Accurately estimating large-scale evapotranspiration (ET) rates is essential to understanding and predicting global change. Evapotranspiration models
that are applied at a continental scale typically operate on relatively large spatial grids, with the result that the heterogeneity in land surface
properties and processes at smaller spatial scales cannot be explicitly represented. Averaging over this spatial heterogeneity may lead to biased
estimates of energy and water fluxes. Here we estimate how averaging over spatial heterogeneity in precipitation (

Estimates of evapotranspiration (ET) fluxes have significant implications for future temperature predictions. Smaller ET fluxes imply greater sensible
heat fluxes and, therefore, drier and warmer conditions in the context of climate change (Seneviratne et al., 2010). Surface evaporative fluxes (and
thus energy partitioning over land surfaces) are nonlinear functions of available water and energy and thus are coupled to spatially heterogeneous
surface characteristics (e.g., soil type, vegetation, and topography) and meteorological inputs (e.g., radiative flux, wind, and precipitation; Kalma
et al., 2008; Shahraeeni and Or, 2010; Holland et al., 2013). These characteristics are spatially variable on length scales of

Several studies have quantified the effects of land surface heterogeneity on potential evapotranspiration (PET) and latent heat (LH) fluxes and have
found that averaging over land surface heterogeneity can potentially bias ET estimates either positively or negatively. For example, Boone and Wetzel
(1998) studied the effects of soil texture variability within each pixel in the Land–Atmosphere–Cloud Exchange (PLACE) model, which has a spatial
resolution of approximately 100

Heterogeneity biases have also been identified in ET calculation algorithms that use remote sensing data as inputs. McCabe and Wood (2006) found that
remote sensing retrievals of ET are larger than the corresponding in situ flux estimates and characterized the roles of land surface heterogeneity and
remote sensing resolution in the retrieval of evaporative flux. McCabe and Wood (2006) used Landsat (60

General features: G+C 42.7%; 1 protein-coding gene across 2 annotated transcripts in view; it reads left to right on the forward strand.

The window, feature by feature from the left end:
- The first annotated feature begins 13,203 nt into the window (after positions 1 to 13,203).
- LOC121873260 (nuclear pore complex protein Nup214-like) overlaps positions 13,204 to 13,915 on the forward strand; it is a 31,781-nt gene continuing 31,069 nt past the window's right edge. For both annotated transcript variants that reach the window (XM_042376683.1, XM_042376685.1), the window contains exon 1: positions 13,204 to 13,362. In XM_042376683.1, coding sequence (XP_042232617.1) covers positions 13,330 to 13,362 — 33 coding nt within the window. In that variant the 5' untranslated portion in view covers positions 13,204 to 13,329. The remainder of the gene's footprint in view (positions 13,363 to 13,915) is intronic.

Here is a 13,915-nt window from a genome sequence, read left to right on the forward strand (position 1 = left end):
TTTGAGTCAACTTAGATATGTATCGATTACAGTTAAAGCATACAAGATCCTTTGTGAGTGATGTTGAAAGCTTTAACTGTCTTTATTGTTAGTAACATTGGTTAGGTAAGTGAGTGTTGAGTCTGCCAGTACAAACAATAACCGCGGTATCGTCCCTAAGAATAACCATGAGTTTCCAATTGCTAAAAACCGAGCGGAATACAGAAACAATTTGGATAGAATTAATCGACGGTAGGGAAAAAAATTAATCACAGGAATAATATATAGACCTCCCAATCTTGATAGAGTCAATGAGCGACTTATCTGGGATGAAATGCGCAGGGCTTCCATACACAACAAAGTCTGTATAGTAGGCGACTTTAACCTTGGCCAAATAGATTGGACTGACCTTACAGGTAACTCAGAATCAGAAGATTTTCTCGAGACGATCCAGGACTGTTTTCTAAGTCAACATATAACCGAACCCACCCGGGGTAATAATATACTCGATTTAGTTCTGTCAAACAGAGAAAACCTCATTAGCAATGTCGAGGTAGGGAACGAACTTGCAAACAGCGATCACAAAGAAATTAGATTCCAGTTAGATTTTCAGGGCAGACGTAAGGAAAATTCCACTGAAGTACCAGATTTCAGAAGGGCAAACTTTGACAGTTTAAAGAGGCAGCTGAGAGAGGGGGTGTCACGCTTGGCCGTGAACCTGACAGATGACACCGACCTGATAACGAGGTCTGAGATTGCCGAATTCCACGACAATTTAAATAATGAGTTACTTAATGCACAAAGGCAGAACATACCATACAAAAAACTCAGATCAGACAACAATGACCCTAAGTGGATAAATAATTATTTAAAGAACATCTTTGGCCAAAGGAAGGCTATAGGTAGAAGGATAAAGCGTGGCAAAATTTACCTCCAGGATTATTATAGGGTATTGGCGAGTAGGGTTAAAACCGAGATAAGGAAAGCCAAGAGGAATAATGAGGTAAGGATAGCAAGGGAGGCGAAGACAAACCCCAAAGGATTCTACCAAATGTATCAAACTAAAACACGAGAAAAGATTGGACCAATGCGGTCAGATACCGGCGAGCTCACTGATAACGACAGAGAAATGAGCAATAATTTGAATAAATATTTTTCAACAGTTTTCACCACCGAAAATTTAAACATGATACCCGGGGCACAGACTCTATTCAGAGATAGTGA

Contrary to overestimation bias, many remotely sensed ET estimates that include parameters related to aerodynamic resistance are significantly
affected by heterogeneity, and underestimate ET as the scale increases (Ershadi et al., 2013). Because aerodynamic resistance is significantly
affected by land surface properties (e.g., vegetation height, roughness length, and displacement height), decreases in aerodynamic resistance at
coarser resolutions could lead to smaller estimates of evapotranspiration. Ershadi et al. (2013) showed that input aggregation from 120 to
960

Rouholahnejad Freund and Kirchner (2017) quantified the impact of subgrid heterogeneity on grid-average ET using a simple Budyko curve (Turc, 1954;
Mezentsev, 1955) in which long-term average ET is a nonlinear function of long-term averages of precipitation (

Heterogeneity bias in a hypothetical two-column model in the Budyko framework. The true average ET of the columns (gray circle) lies below the curve and is less than the average ET estimated from the average

The recognition that spatial averaging can potentially lead to biased flux estimates has prompted methods for representing subgrid-scale heterogeneities and processes within large-scale land surface models and ESMs. Accounting for land surface heterogeneity in large-scale ESMs is not merely constrained by limitations in both computational power (Baker et al. 2017) and the availability of high-resolution forcing data but also by the fact that the atmospheric and land surface components of some ESMs operate at different resolutions. There have been several attempts to integrate subgrid heterogeneity in ESMs while keeping the computational costs affordable. In “mosaic” approaches, the model is run separately for each surface type in a grid cell and then the surface-specific fluxes are area-weighted to calculate the grid cell average fluxes (e.g., Avissar and Pielke, 1989; Koster and Suarez, 1992). The “effective parameter” approach (e.g., Wood and Mason, 1991; Mahrt et al., 1992), by contrast, seeks to estimate effective parameter values at the grid cell scale that subsume the effects of subgrid heterogeneity. Estimating these effective parameters can be challenging because the relevant land surface processes typically depend nonlinearly on multiple interacting parameters, and land surface signals at different scales are propagated and diffused differently in the atmosphere. Alternatively, the “correction factor” approach (e.g., Maayar and Chen, 2006) uses subgrid information on spatially heterogeneous land surface processes and properties to estimate multiplicative correction factors for fluxes that are originally calculated from spatially averaged inputs at the grid cell scale. All three approaches try to reduce the heterogeneous problem to a homogeneous one that has equivalent effects on the atmosphere at the grid cell scale.